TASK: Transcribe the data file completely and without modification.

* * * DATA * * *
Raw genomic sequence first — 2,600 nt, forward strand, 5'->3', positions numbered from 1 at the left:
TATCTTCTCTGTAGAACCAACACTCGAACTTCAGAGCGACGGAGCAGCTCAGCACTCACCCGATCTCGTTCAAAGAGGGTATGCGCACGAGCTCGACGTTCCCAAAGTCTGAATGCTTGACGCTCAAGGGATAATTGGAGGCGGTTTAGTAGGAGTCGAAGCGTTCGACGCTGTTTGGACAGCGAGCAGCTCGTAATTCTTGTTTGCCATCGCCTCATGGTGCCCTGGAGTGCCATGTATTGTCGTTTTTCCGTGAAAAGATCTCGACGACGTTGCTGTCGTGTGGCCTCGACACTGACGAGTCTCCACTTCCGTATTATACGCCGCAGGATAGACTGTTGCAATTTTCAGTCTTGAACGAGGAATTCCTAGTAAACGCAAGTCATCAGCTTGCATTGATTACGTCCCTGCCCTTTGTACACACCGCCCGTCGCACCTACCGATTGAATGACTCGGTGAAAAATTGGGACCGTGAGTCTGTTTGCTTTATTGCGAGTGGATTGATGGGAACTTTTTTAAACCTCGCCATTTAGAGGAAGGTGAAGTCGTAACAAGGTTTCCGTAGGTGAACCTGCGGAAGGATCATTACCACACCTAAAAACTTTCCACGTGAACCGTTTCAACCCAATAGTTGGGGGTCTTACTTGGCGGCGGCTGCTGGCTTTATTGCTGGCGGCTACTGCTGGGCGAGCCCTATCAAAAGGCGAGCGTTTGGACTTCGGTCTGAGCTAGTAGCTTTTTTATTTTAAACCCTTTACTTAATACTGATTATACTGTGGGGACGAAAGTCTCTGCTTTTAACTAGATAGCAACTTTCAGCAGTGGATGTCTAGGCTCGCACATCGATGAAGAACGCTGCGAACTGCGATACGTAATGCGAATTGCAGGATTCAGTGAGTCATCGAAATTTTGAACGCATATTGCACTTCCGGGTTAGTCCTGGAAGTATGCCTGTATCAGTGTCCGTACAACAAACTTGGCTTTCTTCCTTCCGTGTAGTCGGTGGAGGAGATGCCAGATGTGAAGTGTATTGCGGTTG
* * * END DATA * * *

Raw genomic sequence first — 2,600 nt, forward strand, 5'->3', positions numbered from 1 at the left:
TATCTTCTCTGTAGAACCAACACTCGAACTTCAGAGCGACGGAGCAGCTCAGCACTCACCCGATCTCGTTCAAAGAGGGTATGCGCACGAGCTCGACGTTCCCAAAGTCTGAATGCTTGACGCTCAAGGGATAATTGGAGGCGGTTTAGTAGGAGTCGAAGCGTTCGACGCTGTTTGGACAGCGAGCAGCTCGTAATTCTTGTTTGCCATCGCCTCATGGTGCCCTGGAGTGCCATGTATTGTCGTTTTTCCGTGAAAAGATCTCGACGACGTTGCTGTCGTGTGGCCTCGACACTGACGAGTCTCCACTTCCGTATTATACGCCGCAGGATAGACTGTTGCAATTTTCAGTCTTGAACGAGGAATTCCTAGTAAACGCAAGTCATCAGCTTGCATTGATTACGTCCCTGCCCTTTGTACACACCGCCCGTCGCACCTACCGATTGAATGACTCGGTGAAAAATTGGGACCGTGAGTCTGTTTGCTTTATTGCGAGTGGATTGATGGGAACTTTTTTAAACCTCGCCATTTAGAGGAAGGTGAAGTCGTAACAAGGTTTCCGTAGGTGAACCTGCGGAAGGATCATTACCACACCTAAAAACTTTCCACGTGAACCGTTTCAACCCAATAGTTGGGGGTCTTACTTGGCGGCGGCTGCTGGCTTTATTGCTGGCGGCTACTGCTGGGCGAGCCCTATCAAAAGGCGAGCGTTTGGACTTCGGTCTGAGCTAGTAGCTTTTTTATTTTAAACCCTTTACTTAATACTGATTATACTGTGGGGACGAAAGTCTCTGCTTTTAACTAGATAGCAACTTTCAGCAGTGGATGTCTAGGCTCGCACATCGATGAAGAACGCTGCGAACTGCGATACGTAATGCGAATTGCAGGATTCAGTGAGTCATCGAAATTTTGAACGCATATTGCACTTCCGGGTTAGTCCTGGAAGTATGCCTGTATCAGTGTCCGTACAACAAACTTGGCTTTCTTCCTTCCGTGTAGTCGGTGGAGGAGATGCCAGATGTGAAGTGTATTGCGGTTG